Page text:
The following is extracted from a paper I wrote about I-15 Express Lanes (first phase in 1998) and Managed Lanes (second phase, still under construction). Read the paper, Implementing value pricing on a highway in Southern California.
Political support is necessary for any value pricing application. Mayor Jan Goldsmith’s story of political maneuverings gave that indication. Implementing value pricing is politically difficult to implement because of the high opposition from the public. This is because of the costs borne by the user. In the case of I-15 Express lanes, all users have the opportunity to use the express lanes if they ride the bus, a motorcycle, ride with a friend or coworker, or drive an exempt low-emission vehicle. There are several tollways around the United States and the world which don’t have a free alternative.
Weinstein and Sciara (2006) suggest that we should avoid defining whether or not the HOT lane concept is equitable, but instead how to address perceived equity issues. The pair have written two reports for planners who will potentially work on value pricing projects. Both reports are cited in this section.
It has been found in the I-15 Express lanes application that users who never use the express lanes, and only use the main lanes (free lanes) occasionally benefit from the lane shift of users to the Express lanes. (Supernak, et al. 1998)
Another concern is that low-income drivers, who cannot afford to pay for the express lanes, will disproportionately benefit high-income drivers (Weinstein and Sciara 2006, 179). This debate between rich and poor drivers has emerged under the title of “Lexus lanes”, but the arguments calling HOT lanes a fast lane for the wealthy are unfounded:
a. Users from all income groups use the express lanes on I-15 and find it fair. The final report’s (Supernak 1999) attitudinal survey found that within all income groups, a majority of respondents approved of the FasTrak tolling of solo drivers in the I-15 HOV lanes.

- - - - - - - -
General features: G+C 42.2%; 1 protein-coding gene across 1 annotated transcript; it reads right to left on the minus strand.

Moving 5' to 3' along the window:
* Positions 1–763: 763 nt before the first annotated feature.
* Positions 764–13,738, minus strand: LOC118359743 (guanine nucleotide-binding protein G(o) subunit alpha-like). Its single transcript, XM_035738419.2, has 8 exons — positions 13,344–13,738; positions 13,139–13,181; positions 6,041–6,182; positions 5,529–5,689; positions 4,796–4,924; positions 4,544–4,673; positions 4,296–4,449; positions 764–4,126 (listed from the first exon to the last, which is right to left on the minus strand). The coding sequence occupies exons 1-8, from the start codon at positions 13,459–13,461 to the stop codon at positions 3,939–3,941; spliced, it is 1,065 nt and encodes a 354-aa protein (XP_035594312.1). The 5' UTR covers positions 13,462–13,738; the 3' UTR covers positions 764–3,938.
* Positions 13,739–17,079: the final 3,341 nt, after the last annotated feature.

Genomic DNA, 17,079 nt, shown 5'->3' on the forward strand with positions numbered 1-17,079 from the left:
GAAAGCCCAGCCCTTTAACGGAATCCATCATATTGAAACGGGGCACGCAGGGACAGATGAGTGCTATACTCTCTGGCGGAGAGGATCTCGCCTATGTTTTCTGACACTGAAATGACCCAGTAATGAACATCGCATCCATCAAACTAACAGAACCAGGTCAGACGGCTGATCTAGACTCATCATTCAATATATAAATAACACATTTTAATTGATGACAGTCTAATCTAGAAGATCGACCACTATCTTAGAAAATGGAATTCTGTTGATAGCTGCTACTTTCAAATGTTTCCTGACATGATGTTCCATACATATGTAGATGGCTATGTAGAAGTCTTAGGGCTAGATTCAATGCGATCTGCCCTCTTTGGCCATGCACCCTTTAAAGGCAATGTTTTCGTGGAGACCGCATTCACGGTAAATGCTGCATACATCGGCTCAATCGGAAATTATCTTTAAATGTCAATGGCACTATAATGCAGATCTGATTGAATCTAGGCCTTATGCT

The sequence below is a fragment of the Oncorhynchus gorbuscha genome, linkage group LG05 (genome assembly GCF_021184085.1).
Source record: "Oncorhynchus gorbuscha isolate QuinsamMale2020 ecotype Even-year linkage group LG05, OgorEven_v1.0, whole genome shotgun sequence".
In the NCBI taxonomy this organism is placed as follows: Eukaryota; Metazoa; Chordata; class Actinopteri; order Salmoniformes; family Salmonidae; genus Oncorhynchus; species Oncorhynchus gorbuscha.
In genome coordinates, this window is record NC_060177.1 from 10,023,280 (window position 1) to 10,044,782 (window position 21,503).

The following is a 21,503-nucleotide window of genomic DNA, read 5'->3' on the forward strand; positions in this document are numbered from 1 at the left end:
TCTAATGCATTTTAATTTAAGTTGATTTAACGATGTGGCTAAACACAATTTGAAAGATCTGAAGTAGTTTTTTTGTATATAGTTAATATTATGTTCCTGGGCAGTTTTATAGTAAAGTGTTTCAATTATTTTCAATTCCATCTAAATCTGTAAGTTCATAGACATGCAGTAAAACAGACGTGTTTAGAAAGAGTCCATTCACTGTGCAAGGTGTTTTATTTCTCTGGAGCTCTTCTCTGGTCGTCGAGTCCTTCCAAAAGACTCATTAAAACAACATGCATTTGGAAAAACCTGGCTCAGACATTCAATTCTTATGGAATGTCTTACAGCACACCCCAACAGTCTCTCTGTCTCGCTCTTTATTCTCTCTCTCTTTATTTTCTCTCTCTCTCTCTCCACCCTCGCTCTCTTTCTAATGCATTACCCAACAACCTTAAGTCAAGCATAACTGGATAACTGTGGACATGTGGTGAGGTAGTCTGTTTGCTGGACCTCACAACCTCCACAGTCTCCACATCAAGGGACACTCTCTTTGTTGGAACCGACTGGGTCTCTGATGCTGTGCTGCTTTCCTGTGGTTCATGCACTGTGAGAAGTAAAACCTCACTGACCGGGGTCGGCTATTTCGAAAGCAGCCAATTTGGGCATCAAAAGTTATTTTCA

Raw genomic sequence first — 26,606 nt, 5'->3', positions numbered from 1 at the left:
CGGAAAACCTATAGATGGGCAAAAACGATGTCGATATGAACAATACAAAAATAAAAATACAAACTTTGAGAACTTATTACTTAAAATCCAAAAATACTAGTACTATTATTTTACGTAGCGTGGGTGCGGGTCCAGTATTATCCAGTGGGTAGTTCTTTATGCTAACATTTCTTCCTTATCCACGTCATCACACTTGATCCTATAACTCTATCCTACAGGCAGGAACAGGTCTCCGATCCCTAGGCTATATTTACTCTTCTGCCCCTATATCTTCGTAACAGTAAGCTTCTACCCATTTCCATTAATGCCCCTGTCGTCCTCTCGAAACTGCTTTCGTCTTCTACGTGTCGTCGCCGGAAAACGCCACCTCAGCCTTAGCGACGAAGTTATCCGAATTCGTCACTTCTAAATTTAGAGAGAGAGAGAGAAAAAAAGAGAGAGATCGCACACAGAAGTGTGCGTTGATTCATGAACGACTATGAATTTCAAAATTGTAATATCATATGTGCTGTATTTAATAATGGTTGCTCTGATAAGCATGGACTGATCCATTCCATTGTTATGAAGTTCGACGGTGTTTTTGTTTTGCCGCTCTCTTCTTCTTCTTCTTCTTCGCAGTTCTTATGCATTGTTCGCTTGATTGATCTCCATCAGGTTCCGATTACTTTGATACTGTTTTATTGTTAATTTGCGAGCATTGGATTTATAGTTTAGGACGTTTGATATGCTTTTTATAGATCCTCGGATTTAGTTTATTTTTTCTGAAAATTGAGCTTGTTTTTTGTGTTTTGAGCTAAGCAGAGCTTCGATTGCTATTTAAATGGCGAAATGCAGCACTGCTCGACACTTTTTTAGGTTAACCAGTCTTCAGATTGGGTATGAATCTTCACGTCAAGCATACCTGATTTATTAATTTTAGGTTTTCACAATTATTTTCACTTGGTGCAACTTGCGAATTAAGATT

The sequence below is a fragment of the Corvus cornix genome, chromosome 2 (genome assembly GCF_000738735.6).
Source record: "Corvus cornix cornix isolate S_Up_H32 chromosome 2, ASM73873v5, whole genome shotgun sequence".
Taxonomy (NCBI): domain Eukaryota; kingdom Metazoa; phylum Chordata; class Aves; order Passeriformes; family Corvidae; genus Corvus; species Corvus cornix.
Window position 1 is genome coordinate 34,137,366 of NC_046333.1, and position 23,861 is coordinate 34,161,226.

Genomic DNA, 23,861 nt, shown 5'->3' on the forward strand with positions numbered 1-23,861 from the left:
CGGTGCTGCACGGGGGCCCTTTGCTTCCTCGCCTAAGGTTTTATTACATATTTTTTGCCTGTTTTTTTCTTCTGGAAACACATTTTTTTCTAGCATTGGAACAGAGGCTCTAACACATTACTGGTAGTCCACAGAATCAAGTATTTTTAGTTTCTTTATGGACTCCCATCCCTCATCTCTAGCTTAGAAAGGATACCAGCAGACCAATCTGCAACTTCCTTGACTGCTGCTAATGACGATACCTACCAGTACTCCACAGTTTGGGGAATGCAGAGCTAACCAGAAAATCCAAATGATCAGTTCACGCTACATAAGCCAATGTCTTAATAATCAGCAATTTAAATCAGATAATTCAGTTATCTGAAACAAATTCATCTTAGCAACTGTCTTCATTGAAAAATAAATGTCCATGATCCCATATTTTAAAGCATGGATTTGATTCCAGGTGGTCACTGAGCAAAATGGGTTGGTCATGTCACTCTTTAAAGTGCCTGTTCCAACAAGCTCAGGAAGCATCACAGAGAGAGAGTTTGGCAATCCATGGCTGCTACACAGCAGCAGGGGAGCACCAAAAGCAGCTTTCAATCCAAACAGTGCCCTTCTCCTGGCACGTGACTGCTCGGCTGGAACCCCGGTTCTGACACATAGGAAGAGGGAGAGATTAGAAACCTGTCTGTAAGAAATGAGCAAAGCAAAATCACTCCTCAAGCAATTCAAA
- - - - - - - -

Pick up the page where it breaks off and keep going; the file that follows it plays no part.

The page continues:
b. As a mitigation measure to this perception, the Express lanes operation is paid for entirely by toll revenue, which also pays for increased express bus service. Oddly, though, Calfee and Winston (1996) found that the way toll revenues are used does not affect commuters’ willingness to pay (WTP), suggesting that these two mitigation measures do not affect public perception.
Calfee, John, and Clifford Winston. “The value of automobile travel time: implications for congestion policy.” Journal of Public Economics 69 (1998): 83-102.
Supernak, Janusz, Jacqueline M Golob, Kim Kawada, and Thomas F Golob. “San Diego’s I-15 Congestion Pricing Project: Preliminary Findings.” Institute of Traffic Studies, University of California, Irvine, Irvine, 1998.
Weinstein, Asha, and Gian-Claudia Sciara. “Unraveling Equity in HOT Lane Planning: A View from Practice.” Journal of Planning Education and Research 26 (2006): 174-184.
About Steven Can Plan
I started this blog in 2007 as the writing assignment for an introductory urban planning class at UIC. It's about cities (mainly Chicago), GIS oftentimes, and transportation (mainly bicycling). Learn more about me, Steven Vance. I also write for Streetsblog Chicago.
Steven Can Plan is hosted on Dreamhost.
Chicago Bike Map App
The Chicago Bike Map app is a bike and street map stored entirely in your iOS device – no data connection required. The map is designed to look much like the City of Chicago's official printed and online bike map. The app works on iPhone, iPod touch, and iPad.
Highly Recommended Bike Products
So far I haven't had a flat with this tire. I've used Continental Gatorskin and Panaracer T-Serv, both of which have had flats (same Chicago streets). The Gatorskin has less tread than both, and wears to a slick surface faster.
Bells can be quite useful, especially to tell people in front that you're passing them. I like the ding-dong bell the best. It makes a solid DING and then DONG on the spring's return.
I've used this pannier to carry groceries, books, my laptop, clothing, anything. I like it because it's stylish (but also "normal" looking at the same time), stands up on its own, is extremely durable, and has the most universal attachment system: two hooks.
Traffic: Why We Drive the Way We Do (and What It Says About Us) by Tom Vanderbilt
As someone who doesn't like driving, but believes that cars can be efficient in moving groups of people and goods, this is my favorite book.
The Death and Life of Great American Cities (50th Anniversary Edition) (Modern Library) by Jane Jacobs
The Practice of Local Government Planning (Municipal Management Series) by
You could basically design and administer a new town kind of effectively after reading this huge and boring textbook.
Making Maps: A Visual Guide to Map Design for GIS by John Krygier PhD, Denis Wood PhD
If you are going to make a map, whether it be hand drawn or digital, you should really give this book a read. Then read it every time you make a map. It will help make sure your maps are laid out sensibly, in a way that others can easily read, and that it doesn't include fluff or unnecessary data.